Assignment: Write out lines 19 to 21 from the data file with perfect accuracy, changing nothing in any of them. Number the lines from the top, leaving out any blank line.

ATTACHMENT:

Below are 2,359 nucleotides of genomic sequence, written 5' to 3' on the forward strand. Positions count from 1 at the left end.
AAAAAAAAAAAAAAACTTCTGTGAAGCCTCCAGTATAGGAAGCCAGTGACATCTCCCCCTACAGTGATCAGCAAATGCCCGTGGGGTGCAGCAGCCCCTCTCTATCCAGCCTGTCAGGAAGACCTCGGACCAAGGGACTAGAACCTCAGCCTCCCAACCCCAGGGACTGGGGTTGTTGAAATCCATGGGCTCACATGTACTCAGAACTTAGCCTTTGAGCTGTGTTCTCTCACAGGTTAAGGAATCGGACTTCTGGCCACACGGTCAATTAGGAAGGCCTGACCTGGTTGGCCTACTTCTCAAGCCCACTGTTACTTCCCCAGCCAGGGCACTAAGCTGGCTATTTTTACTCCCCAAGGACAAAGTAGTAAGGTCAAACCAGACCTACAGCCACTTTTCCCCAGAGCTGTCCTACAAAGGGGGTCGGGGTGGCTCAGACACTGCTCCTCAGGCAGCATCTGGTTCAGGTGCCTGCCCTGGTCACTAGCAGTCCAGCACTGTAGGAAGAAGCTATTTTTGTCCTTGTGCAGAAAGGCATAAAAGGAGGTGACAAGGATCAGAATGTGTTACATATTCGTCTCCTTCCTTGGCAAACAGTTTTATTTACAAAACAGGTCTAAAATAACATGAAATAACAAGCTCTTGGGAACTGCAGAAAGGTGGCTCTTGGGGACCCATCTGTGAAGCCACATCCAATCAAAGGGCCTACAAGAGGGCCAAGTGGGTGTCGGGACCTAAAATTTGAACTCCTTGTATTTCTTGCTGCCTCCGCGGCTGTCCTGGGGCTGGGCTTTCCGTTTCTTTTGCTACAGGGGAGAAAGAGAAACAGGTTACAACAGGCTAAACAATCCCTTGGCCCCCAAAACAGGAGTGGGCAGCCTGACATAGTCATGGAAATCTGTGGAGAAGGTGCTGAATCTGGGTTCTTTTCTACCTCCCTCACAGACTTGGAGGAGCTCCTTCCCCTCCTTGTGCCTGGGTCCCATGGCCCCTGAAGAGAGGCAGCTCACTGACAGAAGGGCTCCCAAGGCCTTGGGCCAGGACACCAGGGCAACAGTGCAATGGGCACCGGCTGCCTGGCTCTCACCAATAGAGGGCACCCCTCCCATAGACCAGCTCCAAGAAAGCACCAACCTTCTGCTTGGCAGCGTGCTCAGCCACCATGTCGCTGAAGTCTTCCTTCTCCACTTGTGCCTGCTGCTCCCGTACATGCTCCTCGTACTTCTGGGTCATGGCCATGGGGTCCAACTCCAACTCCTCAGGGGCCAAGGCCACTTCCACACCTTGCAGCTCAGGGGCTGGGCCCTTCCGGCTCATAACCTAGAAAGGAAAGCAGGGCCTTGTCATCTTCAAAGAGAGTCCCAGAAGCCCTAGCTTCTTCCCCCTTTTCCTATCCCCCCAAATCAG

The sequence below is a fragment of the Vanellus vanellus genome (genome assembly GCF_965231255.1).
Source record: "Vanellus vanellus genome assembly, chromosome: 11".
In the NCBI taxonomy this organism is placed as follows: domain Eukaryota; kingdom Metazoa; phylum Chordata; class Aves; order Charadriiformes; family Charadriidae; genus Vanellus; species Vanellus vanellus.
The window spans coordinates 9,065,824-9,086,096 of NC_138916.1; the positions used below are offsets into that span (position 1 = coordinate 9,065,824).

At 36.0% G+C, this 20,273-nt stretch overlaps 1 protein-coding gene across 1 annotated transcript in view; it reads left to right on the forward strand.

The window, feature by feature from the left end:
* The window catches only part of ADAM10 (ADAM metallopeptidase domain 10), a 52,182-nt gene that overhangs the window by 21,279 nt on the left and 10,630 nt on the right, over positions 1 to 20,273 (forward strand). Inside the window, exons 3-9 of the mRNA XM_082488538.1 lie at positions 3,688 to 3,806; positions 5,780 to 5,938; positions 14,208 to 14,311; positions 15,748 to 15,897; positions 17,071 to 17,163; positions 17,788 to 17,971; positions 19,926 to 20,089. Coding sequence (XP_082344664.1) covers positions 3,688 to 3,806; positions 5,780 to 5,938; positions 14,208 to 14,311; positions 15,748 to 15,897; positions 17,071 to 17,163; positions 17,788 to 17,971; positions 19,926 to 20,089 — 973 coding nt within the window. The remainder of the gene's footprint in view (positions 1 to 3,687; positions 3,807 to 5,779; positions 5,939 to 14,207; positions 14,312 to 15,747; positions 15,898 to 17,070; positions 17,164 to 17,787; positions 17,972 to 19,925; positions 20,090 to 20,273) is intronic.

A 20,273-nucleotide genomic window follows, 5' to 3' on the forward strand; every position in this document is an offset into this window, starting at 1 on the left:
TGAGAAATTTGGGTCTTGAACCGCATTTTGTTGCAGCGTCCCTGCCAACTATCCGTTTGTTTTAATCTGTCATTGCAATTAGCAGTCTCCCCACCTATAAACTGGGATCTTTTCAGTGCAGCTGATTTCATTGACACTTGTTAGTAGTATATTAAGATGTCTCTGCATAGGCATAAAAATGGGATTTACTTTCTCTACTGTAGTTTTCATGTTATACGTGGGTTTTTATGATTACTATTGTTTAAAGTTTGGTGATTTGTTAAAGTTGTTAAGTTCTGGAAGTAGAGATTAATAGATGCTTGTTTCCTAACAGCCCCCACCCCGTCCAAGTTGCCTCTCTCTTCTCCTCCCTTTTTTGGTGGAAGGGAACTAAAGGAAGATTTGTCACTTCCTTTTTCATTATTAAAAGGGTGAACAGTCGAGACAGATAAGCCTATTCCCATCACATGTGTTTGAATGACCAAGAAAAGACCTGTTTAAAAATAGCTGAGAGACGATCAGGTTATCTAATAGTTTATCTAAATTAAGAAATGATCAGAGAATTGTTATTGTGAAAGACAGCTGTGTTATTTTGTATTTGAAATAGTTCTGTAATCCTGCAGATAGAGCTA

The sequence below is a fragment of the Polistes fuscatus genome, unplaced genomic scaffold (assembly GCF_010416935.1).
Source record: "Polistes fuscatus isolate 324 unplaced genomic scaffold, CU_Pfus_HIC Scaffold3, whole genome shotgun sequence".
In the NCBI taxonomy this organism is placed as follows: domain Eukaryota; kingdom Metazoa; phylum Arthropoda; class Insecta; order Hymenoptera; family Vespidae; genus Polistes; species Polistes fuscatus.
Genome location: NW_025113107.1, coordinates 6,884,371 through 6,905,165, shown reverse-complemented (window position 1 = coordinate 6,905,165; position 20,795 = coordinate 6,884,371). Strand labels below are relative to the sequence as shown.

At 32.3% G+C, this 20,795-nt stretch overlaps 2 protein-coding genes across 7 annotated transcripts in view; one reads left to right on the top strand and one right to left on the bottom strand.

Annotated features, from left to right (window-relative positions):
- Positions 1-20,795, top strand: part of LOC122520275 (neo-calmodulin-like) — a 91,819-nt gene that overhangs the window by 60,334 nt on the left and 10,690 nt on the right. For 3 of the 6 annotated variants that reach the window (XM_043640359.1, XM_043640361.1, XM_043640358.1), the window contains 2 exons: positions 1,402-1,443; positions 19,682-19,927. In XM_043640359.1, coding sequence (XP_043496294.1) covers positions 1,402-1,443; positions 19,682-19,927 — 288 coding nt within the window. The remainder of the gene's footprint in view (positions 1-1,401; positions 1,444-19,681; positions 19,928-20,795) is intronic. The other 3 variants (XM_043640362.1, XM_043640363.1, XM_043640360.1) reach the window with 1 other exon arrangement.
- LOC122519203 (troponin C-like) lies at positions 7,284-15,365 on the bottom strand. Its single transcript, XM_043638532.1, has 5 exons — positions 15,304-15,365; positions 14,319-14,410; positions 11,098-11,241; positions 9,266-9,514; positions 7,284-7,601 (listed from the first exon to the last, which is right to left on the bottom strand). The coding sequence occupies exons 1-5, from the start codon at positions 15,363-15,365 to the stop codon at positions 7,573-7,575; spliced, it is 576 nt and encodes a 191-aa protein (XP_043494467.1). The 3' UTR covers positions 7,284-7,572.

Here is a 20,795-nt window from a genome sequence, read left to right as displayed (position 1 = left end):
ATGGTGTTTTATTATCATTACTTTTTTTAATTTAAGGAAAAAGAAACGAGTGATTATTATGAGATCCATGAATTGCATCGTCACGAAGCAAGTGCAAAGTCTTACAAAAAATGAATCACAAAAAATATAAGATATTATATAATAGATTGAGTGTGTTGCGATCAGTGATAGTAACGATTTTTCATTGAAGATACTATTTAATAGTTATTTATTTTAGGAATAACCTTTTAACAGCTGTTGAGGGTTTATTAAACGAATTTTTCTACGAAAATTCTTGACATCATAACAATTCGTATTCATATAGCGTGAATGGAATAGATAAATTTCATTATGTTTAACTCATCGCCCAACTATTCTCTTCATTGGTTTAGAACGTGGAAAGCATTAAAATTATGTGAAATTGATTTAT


- LOC122519203 (troponin C-like) lies at positions 7,284-15,365 on the bottom strand. Its single transcript, XM_043638532.1, has 5 exons — positions 15,304-15,365; positions 14,319-14,410; positions 11,098-11,241; positions 9,266-9,514; positions 7,284-7,601 (listed from the first exon to the last, which is right to left on the bottom strand). The coding sequence occupies exons 1-5, from the start codon at positions 15,363-15,365 to the stop codon at positions 7,573-7,575; spliced, it is 576 nt and encodes a 191-aa protein (XP_043494467.1). The 3' UTR covers positions 7,284-7,572.

Here is a 20,795-nt window from a genome sequence, read left to right as displayed (position 1 = left end):
ATGGTGTTTTATTATCATTACTTTTTTTAATTTAAGGAAAAAGAAACGAGTGATTATTATGAGATCCATGAATTGCATCGTCACGAAGCAAGTGCAAAGTCTTACAAAAAATGAATCACAAAAAATATAAGATATTATATAATAGATTGAGTGTGTTGCGATCAGTGATAGTAACGATTTTTCATTGAAGATACTATTTAATAGTTATTTATTTTAGGAATAACCTTTTAACAGCTGTTGAGGGTTTATTAAACGAATTTTTCTACGAAAATTCTTGACATCATAACAATTCGTATTCATATAGCGTGAATGGAATAGATAAATTTCATTATGTTTAACTCATCGCCCAACTATTCTCTTCATTGGTTTAGAACGTGGAAAGCATTAAAATTATGTGAAATTGATTTAT